What in Shakespeare's A Midsummer Night's Dream   makes it a dark comedy?

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The term "dark comedy" was coined by literary critics to classify Shakespeare's comedies that are considered problem plays, having both elements of comedy, but also dealing with darker subject mater, such as social problems. The problem plays also may not have completely satisfactory or fully happy endings. Instead, readers or viewers are left contemplating the deeper issues the play has raised. Dark comedies are recognized as satirical due to the fact that they examine and ridicule human folly.

A Midsummer Night's Dream is certainly satirical, and in that sense, can be recognized as a dark comedy. Puck expresses the satire found in the play best when he says his famous line, "Lord, what fools these mortals be!" (III.ii.116). The darker social issues, or human folly, that the play ridicules or exposes particularly are gender roles and male dominance. In fact, Shakespeare portrays some of the male heroes as being outright abusive. We especially see one instance of this in Demetrius's treatment of Helena. When Helena follows Demetrius into the woods in the second act, he outright threatens to abuse and rape her. We see him threatening her with physical violence in the lines, "Tempt not too much the hatred of my spirit; / For I am sick when I do look on thee" (II.ii.215-216). We further see him threatening her with rape in the lines:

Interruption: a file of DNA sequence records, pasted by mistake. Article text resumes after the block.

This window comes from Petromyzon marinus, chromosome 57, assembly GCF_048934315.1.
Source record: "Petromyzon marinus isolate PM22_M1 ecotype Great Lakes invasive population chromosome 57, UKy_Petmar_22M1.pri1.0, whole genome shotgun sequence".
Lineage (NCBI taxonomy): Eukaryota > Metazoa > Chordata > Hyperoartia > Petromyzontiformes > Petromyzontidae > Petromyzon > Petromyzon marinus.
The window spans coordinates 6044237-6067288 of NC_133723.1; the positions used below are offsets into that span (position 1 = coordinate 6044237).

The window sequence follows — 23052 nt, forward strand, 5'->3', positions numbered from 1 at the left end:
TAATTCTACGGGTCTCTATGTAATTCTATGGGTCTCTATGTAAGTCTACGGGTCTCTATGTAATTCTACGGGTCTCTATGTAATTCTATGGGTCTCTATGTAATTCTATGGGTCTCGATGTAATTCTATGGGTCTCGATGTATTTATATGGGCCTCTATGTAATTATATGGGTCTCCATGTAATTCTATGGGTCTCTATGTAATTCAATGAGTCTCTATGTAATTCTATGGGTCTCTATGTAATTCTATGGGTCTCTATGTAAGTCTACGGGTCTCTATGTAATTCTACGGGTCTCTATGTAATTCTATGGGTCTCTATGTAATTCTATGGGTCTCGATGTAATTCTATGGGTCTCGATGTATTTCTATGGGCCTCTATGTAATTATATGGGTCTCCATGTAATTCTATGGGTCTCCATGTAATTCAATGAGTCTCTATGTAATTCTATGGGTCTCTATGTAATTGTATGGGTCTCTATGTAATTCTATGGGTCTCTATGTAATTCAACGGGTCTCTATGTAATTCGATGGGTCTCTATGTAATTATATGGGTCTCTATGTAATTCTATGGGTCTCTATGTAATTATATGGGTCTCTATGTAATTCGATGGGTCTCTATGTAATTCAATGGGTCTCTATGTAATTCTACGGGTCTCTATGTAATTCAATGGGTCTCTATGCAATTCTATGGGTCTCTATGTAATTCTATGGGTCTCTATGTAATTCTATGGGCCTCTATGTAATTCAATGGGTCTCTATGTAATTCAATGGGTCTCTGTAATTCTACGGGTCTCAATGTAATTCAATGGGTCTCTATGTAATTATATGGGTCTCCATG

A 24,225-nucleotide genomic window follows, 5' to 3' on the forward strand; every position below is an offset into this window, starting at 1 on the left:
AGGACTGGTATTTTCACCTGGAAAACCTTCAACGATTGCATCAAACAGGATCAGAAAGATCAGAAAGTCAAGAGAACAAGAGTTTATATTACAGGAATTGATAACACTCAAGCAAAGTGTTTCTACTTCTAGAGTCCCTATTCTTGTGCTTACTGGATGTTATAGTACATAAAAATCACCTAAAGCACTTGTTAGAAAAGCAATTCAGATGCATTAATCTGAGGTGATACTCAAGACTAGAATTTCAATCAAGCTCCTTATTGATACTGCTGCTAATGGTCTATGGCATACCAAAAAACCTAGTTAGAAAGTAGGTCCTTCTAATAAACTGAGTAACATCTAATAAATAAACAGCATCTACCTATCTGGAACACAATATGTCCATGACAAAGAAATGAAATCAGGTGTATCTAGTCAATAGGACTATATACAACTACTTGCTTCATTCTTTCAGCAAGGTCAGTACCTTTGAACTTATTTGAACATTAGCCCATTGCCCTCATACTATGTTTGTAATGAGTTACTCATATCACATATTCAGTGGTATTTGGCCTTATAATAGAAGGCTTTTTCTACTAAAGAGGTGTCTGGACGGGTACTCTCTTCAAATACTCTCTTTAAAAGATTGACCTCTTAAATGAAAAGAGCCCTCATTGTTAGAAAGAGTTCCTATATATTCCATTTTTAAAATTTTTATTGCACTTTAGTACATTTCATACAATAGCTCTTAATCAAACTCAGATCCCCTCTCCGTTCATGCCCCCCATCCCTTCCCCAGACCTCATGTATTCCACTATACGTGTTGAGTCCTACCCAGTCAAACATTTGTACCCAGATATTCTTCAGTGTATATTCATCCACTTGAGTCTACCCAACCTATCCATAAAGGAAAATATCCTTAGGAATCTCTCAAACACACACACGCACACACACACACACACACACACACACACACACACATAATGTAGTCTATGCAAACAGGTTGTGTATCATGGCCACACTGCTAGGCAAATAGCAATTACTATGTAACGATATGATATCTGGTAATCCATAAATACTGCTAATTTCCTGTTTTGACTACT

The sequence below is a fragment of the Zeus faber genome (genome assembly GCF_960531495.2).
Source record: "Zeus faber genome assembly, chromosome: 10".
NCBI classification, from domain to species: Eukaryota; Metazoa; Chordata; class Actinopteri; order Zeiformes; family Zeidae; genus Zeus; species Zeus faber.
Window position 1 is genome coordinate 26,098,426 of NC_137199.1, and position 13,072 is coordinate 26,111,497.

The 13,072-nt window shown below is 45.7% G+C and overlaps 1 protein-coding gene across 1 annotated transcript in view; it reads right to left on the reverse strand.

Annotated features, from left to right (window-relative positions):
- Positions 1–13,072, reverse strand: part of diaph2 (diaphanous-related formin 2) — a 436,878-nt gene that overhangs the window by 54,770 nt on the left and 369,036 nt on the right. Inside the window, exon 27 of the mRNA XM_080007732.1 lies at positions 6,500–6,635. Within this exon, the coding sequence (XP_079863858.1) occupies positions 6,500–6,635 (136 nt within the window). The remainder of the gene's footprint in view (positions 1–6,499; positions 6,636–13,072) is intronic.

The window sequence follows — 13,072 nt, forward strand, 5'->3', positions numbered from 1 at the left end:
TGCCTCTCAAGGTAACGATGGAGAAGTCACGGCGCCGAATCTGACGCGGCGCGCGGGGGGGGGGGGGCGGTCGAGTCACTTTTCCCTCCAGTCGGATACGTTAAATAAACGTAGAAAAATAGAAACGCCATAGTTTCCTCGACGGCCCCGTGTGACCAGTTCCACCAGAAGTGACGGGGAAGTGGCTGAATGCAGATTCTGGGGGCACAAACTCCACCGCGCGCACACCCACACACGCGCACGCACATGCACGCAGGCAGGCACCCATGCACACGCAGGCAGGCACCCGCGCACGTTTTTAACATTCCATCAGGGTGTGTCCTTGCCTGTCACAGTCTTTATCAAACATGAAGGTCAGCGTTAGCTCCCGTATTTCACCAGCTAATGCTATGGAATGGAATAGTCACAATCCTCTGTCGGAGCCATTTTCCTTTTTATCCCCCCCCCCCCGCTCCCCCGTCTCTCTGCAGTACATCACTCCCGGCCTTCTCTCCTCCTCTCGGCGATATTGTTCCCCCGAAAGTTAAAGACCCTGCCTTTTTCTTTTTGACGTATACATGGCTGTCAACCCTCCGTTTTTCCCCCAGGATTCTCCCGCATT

You do impeach your modesty too much
To leave the city and commit yourself
into the hands of one that loves you not;
To trust the opportunity of night,
With the rich worth of your virginity. (218-223)

These references to her modesty and virginity in connection with the fact that they are alone in a deserted wood are clear threats of rape. Hence, Shakespeare is using Demetrius's treatment of Helena to mock human folly and to point out the social injustice of men's treatment of all women, making this a dark comedy.

Not only does Demetrius threaten Helena, Helena accepts his threats with gracious submissiveness and obedience. She even encourages him to abuse her in the lines, "I am your spaniel; and, Demetrius, / The more you beat me, I will fawn on you" (207-208). These lines of Helena's are farcical because they are humorous while also poking fun at abusive male/female relationships. The farce Shakespeare uses in the play makes it satirical, which also makes it a dark comedy. Also, while these lines of Helena's are funny, they are also very dark, showing us that not only is the play satirical, it also deals with the dark social injustice of abusive relationships. Since the play deals with dark material, we can say that it is a dark comedy.

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